The grip clips make my tarp work all the time, no matter how bad the guy out options. They also are best for extra guys on my other tents and my Batray when i need to batten down. Thanks for a great product.
You have the best product out there for joining lines to fabric, and fabric to fabric, thats out there… I will try to find some pics. Must tell you though, its just a sheet of silnylon, and does not LOOK especially impressive, with my junk all spread out under the tarp.
We purchased your 14’ dome to use as a main base camp tent in a research expedition to Breidamerkurjokull Glacier, Iceland. Despite strong North Atlantic winds, the tent proved sturdy and reliable. We will be taking it on our second expedition there this spring.
I tried my new 20 foor dome this weekend. It can be backpacked in 3 loads. I simply duct tape the dome package to an old backpack frame. The instructions were a little hard to follow, but I can excuse that since the dome was totally leakproof in 8 hours of rain. The way the floor is oversized keeps it bone dry even with water running under it! I also like the way the shape of the dome tends to hold it down in the wind. Those windows are really really neat too. It is ingenious how the panels all overlap and seal tightly when stressed by the PVC. I know it sounds crazy to use a 20 foot dome for backpacking by myself but I love it. It is like being inside a house. Congratulations on a great product and thanks!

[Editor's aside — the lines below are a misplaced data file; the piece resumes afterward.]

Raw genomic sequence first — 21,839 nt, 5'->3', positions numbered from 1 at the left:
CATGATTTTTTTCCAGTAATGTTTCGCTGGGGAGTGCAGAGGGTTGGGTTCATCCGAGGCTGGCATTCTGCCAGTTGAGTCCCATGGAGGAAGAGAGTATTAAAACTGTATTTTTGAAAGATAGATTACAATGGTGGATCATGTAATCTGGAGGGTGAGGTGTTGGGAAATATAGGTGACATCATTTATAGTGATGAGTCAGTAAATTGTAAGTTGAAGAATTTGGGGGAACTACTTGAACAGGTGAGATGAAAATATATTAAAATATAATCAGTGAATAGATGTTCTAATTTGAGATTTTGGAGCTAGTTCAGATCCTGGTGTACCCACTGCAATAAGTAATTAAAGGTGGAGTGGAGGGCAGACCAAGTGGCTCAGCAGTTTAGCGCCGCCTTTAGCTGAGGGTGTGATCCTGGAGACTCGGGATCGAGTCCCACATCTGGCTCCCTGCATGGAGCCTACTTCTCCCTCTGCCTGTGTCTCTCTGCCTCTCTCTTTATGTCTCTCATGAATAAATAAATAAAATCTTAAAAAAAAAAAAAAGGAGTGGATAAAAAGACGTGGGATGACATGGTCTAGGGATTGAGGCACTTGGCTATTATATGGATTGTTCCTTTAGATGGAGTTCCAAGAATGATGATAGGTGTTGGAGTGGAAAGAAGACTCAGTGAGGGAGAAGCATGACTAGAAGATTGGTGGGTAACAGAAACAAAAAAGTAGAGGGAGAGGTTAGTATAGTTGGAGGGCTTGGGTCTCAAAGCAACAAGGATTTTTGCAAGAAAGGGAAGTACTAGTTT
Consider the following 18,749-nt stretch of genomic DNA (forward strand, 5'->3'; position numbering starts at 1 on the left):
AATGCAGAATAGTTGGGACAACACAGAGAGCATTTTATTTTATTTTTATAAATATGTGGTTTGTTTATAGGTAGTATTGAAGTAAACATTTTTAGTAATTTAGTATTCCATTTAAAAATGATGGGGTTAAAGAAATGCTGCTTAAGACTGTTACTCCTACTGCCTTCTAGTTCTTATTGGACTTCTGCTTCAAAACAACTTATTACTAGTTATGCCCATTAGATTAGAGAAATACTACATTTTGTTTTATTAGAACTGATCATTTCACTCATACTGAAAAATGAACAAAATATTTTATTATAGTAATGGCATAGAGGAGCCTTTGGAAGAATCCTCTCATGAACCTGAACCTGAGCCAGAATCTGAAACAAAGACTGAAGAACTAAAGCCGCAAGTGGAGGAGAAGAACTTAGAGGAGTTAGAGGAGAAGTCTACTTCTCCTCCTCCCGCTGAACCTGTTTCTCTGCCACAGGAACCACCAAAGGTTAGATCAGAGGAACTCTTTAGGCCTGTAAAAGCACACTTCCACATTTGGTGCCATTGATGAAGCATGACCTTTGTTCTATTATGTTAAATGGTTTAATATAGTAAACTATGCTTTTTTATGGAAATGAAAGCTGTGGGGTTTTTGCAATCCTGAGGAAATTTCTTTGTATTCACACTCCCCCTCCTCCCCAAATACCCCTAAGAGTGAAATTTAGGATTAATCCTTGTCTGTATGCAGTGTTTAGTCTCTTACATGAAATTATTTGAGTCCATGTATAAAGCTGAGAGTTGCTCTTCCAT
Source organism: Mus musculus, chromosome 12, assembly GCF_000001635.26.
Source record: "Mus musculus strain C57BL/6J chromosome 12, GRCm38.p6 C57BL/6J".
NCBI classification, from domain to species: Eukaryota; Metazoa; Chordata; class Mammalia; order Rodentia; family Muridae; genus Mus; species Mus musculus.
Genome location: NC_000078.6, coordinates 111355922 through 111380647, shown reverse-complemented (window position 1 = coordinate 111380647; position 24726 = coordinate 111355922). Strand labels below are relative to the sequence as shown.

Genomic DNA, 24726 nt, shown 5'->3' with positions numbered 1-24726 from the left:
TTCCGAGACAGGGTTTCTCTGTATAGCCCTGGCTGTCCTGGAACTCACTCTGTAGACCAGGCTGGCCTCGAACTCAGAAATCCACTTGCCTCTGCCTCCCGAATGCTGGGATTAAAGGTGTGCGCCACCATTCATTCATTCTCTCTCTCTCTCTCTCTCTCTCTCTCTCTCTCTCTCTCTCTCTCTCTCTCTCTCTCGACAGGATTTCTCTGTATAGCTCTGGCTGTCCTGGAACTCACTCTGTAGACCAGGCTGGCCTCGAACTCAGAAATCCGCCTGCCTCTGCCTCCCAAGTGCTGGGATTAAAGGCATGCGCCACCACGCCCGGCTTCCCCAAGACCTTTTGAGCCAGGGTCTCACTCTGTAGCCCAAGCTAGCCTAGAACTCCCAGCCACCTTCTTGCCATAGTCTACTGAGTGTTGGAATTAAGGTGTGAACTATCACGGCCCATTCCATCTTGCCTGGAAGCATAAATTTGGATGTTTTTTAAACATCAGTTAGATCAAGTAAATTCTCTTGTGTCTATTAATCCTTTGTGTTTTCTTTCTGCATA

Attached are a couple of photos of the Hyde Park Archaeological Excavations Shelters as promised.
Photo of 30’dome used in a Sierra Mist commercial
As I mentioned, this was taken last winter. In addition to the baby in the doorway, there are two more alpacas and 10 bales of hay and supplies inside.
18 feet seems to be a perfect fit for 4 alpacas, in case anyone wants to know.
The following are some fun pictures using your dome camping at Pismo Beach. We had a lot of fun. The dome really saved what would have otherwise been a disastrous trip. And the funny part is that neither of us had ever put one up before – and in the wind no less – and I had just received my dome 2 days earlier.
The trip was supposed to be a “test run” for the dome. I’d say it passed with flying colors. One of our campers, Chris Hennes, was so impressed that he just ordered another 20 footer from you for his Burning Man installation.
Here are some photos of the Tarp Shelter we created using your Grip Clips.
The Grip Clip worked great to hang a light from the center of the tarp